In stage three the sprint team creates a clear, solid plan for the prototype. The sprint team critiques solution sketches and decides which ones have the best chance of achieving the team’s long-term goal and solving the sprint problem.

To avoid unnecessary cycles of discussion and debate, Design Sprints follow a structured critique and voting system to come to a decision. This typically includes a Heat Map, where team members identify interesting ideas, verbiage, or parts of each solution sketch. The next stage is a facilitated Speed Critique where each solution sketch is quickly discussed, and any additional ideas are captured. From there, the team chooses the solution sketch that has the most potential to accomplish the long-term goal.

Once a direction is chosen, the team creates a Storyboard—an expanded version of the solution sketch that becomes the blueprint for the prototype. The sprint team maps out the user journey so that the experience feels realistic during user testing.


In stage four it’s time to bring the sketches to life as a prototype. We digitize the storyboard to emulate a finished product. At this stage, the team should be shooting for Goldilocks quality: good enough. Flesh out strategic screens and then design just enough to reflect what interacting with a real product will look and feel like. The goal during the prototype stage is to make the experience realistic enough to evoke honest reactions from users when you test it.


In the final stage of the sprint it’s time to validate the decisions made during the week. Conduct user tests and observe how real-world customers interact with the prototype. Clear patterns will emerge and it will become obvious which concepts the team nailed and which ideas may need to be refined. In general, this leads to one of three outcomes:

  1. Validated assumptions: The work that the sprint team produced was accurately aligned with users’ wants and needs. Now it’s time for development or to execute next steps.
  2. Flawed success: Users validated some hunches but not all of them. Now the team has the input needed to pivot in the right direction.
  3. Efficient failure: Good news! The company saved months of design, engineering, and development costs. Time to take a step back and refocus.

The Benefits of Design Sprints

Cost Effectiveness

Design Sprints bring immense value to our clients. In a typical development cycle, it takes months (and lots of money) to build out products and get them in the hands of users. With a Design Sprint, our clients learn from users in as few as five days. By quickly creating a realistic prototype we are able to see customers react to a product at a much lower cost. Clients save time and money without compromising intel.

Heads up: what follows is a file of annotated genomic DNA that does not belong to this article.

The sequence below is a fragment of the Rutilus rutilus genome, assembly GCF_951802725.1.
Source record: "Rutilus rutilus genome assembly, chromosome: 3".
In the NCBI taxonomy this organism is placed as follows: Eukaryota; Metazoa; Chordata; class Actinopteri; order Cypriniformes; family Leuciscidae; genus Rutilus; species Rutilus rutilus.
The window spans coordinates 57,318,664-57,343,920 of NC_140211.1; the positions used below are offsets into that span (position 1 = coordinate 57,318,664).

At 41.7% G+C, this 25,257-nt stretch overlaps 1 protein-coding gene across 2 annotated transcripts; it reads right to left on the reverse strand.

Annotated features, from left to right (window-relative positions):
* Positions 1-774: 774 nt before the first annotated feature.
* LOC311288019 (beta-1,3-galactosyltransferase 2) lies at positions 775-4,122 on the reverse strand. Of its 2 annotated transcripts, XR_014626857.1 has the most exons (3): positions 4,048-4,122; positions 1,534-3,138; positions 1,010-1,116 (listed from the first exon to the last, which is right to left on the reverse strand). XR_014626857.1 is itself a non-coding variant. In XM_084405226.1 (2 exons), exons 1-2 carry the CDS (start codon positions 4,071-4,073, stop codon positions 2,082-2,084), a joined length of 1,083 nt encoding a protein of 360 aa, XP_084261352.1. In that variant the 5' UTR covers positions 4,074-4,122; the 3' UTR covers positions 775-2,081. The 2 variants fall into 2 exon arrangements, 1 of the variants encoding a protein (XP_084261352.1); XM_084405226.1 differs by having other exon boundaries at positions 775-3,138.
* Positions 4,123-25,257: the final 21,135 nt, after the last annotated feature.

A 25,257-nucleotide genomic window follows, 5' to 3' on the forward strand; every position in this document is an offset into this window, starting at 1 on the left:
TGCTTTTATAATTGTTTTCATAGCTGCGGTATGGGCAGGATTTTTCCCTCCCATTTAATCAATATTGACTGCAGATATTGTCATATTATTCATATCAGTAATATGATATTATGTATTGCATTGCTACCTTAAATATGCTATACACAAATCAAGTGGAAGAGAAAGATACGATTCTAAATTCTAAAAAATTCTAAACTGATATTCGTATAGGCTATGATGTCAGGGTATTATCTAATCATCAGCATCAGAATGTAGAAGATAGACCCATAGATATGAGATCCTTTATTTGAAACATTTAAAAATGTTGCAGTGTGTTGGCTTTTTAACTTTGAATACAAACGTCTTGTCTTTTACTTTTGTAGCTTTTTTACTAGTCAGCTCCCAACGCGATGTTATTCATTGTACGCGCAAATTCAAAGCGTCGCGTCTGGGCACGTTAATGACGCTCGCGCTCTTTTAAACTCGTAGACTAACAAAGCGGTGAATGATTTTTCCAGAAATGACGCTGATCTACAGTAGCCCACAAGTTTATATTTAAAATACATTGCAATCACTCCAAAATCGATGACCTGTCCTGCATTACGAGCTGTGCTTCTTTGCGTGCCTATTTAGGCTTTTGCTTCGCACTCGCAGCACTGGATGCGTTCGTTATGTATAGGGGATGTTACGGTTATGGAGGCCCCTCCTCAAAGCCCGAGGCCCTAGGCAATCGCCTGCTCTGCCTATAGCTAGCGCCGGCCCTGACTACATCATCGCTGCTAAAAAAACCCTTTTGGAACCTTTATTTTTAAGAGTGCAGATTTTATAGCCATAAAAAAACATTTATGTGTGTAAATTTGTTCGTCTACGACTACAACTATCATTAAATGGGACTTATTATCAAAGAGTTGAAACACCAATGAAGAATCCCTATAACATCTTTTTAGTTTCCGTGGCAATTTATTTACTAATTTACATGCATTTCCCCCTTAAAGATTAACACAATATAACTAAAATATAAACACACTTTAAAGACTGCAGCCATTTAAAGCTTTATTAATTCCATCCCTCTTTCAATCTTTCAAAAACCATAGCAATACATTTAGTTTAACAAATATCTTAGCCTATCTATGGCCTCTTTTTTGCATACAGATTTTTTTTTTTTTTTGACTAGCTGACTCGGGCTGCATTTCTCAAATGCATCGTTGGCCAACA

Real-World Insights

Ideas are tested on real-world customers. The team gains valuable feedback from the ideal audience without allowing internal biases to sway decisions. The insights help to combat blind spots and inertia by providing the team with direct feedback from customers.

Aligned Team Members and Stakeholders

Design Sprints are all about collaboration. With teamwork, we define goals, highlight pain points, and create inspiring solutions. Over the course of the week a shared narrative forms. As team members share information and user feedback is revealed, everyone aligns on the vision and goals for the product.


It’s best to get all the right people in the room during the sprint week, but that isn’t always possible. In addition to a realistic prototype, we provide a sprint report documenting all of the exercises from the week to share with team members, investors, or curious minds.

Final thoughts

At Vynyl, we’ve seen the value that Design Sprints can bring to an organization. In a short period of time, you can validate design concepts and business decisions that impact the people who use your products and services. The end result of the Design Sprint is an informed prototype and a clear path for how to achieve your vision.

JennyRyan Profile Picture

Jenny Ryan is the product strategy and design lead at Vynyl. Jenny facilitates Design and Product Sprints and leads Vynyl’s UX/UI designers and product strategists, emphasizing collaboration, clear communication, and constant learning. She is committed to solving usability problems, simplifying complex ideas into intuitive interfaces, and bringing together business, design, and technology stakeholders.